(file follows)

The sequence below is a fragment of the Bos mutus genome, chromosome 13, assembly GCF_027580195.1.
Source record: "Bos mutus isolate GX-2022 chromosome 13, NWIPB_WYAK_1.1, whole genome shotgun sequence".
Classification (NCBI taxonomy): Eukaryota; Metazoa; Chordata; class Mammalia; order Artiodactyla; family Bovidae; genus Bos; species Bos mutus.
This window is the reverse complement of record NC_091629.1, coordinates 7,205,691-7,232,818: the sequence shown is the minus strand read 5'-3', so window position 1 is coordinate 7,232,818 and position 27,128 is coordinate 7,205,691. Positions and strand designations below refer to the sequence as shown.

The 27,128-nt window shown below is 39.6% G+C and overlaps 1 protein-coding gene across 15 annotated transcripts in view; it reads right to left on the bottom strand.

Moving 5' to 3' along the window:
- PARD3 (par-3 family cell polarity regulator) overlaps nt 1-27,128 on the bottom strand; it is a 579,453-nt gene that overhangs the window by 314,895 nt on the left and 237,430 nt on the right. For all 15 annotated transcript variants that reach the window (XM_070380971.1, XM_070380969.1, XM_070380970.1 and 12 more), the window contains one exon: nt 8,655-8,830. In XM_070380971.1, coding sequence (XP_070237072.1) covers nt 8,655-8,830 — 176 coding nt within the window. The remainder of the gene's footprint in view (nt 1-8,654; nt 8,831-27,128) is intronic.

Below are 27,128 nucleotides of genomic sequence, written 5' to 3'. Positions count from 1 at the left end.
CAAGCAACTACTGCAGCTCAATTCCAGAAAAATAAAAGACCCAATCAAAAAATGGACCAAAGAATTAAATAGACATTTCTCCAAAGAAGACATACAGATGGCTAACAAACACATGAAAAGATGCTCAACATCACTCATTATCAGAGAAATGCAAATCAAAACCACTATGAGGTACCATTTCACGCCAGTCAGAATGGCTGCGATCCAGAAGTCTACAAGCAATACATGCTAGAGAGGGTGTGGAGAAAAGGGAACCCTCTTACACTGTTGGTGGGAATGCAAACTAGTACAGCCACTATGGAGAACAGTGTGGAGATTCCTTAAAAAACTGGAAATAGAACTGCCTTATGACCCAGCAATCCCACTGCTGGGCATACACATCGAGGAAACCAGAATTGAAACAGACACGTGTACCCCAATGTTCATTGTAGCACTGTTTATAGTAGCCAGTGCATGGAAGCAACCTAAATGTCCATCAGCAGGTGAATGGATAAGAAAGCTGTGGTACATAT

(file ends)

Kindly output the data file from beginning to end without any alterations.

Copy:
The sequence below is a fragment of the Bos mutus genome, chromosome 13, assembly GCF_027580195.1.
Source record: "Bos mutus isolate GX-2022 chromosome 13, NWIPB_WYAK_1.1, whole genome shotgun sequence".
Classification (NCBI taxonomy): Eukaryota; Metazoa; Chordata; class Mammalia; order Artiodactyla; family Bovidae; genus Bos; species Bos mutus.
This window is the reverse complement of record NC_091629.1, coordinates 7,205,691-7,232,818: the sequence shown is the minus strand read 5'-3', so window position 1 is coordinate 7,232,818 and position 27,128 is coordinate 7,205,691. Positions and strand designations below refer to the sequence as shown.

The 27,128-nt window shown below is 39.6% G+C and overlaps 1 protein-coding gene across 15 annotated transcripts in view; it reads right to left on the bottom strand.

Moving 5' to 3' along the window:
- PARD3 (par-3 family cell polarity regulator) overlaps nt 1-27,128 on the bottom strand; it is a 579,453-nt gene that overhangs the window by 314,895 nt on the left and 237,430 nt on the right. For all 15 annotated transcript variants that reach the window (XM_070380971.1, XM_070380969.1, XM_070380970.1 and 12 more), the window contains one exon: nt 8,655-8,830. In XM_070380971.1, coding sequence (XP_070237072.1) covers nt 8,655-8,830 — 176 coding nt within the window. The remainder of the gene's footprint in view (nt 1-8,654; nt 8,831-27,128) is intronic.

Below are 27,128 nucleotides of genomic sequence, written 5' to 3'. Positions count from 1 at the left end.
CAAGCAACTACTGCAGCTCAATTCCAGAAAAATAAAAGACCCAATCAAAAAATGGACCAAAGAATTAAATAGACATTTCTCCAAAGAAGACATACAGATGGCTAACAAACACATGAAAAGATGCTCAACATCACTCATTATCAGAGAAATGCAAATCAAAACCACTATGAGGTACCATTTCACGCCAGTCAGAATGGCTGCGATCCAGAAGTCTACAAGCAATACATGCTAGAGAGGGTGTGGAGAAAAGGGAACCCTCTTACACTGTTGGTGGGAATGCAAACTAGTACAGCCACTATGGAGAACAGTGTGGAGATTCCTTAAAAAACTGGAAATAGAACTGCCTTATGACCCAGCAATCCCACTGCTGGGCATACACATCGAGGAAACCAGAATTGAAACAGACACGTGTACCCCAATGTTCATTGTAGCACTGTTTATAGTAGCCAGTGCATGGAAGCAACCTAAATGTCCATCAGCAGGTGAATGGATAAGAAAGCTGTGGTACATAT